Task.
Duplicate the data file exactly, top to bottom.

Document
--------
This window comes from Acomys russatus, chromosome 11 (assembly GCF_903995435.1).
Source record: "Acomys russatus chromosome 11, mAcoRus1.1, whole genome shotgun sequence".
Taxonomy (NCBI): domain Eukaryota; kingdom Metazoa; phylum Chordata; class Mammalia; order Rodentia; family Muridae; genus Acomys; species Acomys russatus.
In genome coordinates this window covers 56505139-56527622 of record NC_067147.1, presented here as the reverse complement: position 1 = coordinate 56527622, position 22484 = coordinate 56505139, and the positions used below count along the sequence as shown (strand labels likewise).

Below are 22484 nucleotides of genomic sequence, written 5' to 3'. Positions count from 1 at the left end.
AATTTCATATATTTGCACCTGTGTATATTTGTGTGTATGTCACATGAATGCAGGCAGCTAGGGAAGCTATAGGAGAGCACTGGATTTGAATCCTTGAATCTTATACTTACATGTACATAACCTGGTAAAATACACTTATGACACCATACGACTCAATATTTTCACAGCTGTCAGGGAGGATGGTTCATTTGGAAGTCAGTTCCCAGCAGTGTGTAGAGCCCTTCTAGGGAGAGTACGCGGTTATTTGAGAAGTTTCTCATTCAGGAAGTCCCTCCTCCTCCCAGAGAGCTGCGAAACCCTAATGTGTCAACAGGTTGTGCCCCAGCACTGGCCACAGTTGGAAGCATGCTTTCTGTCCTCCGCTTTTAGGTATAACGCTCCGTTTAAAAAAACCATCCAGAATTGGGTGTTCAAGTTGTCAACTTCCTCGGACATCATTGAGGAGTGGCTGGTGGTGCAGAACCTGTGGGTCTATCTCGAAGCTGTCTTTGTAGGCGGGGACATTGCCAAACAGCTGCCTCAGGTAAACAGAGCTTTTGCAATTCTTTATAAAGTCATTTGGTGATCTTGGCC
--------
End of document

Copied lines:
This window comes from Acomys russatus, chromosome 11 (assembly GCF_903995435.1).
Source record: "Acomys russatus chromosome 11, mAcoRus1.1, whole genome shotgun sequence".
Taxonomy (NCBI): domain Eukaryota; kingdom Metazoa; phylum Chordata; class Mammalia; order Rodentia; family Muridae; genus Acomys; species Acomys russatus.
In genome coordinates this window covers 56505139-56527622 of record NC_067147.1, presented here as the reverse complement: position 1 = coordinate 56527622, position 22484 = coordinate 56505139, and the positions used below count along the sequence as shown (strand labels likewise).

Below are 22484 nucleotides of genomic sequence, written 5' to 3'. Positions count from 1 at the left end.
AATTTCATATATTTGCACCTGTGTATATTTGTGTGTATGTCACATGAATGCAGGCAGCTAGGGAAGCTATAGGAGAGCACTGGATTTGAATCCTTGAATCTTATACTTACATGTACATAACCTGGTAAAATACACTTATGACACCATACGACTCAATATTTTCACAGCTGTCAGGGAGGATGGTTCATTTGGAAGTCAGTTCCCAGCAGTGTGTAGAGCCCTTCTAGGGAGAGTACGCGGTTATTTGAGAAGTTTCTCATTCAGGAAGTCCCTCCTCCTCCCAGAGAGCTGCGAAACCCTAATGTGTCAACAGGTTGTGCCCCAGCACTGGCCACAGTTGGAAGCATGCTTTCTGTCCTCCGCTTTTAGGTATAACGCTCCGTTTAAAAAAACCATCCAGAATTGGGTGTTCAAGTTGTCAACTTCCTCGGACATCATTGAGGAGTGGCTGGTGGTGCAGAACCTGTGGGTCTATCTCGAAGCTGTCTTTGTAGGCGGGGACATTGCCAAACAGCTGCCTCAGGTAAACAGAGCTTTTGCAATTCTTTATAAAGTCATTTGGTGATCTTGGCC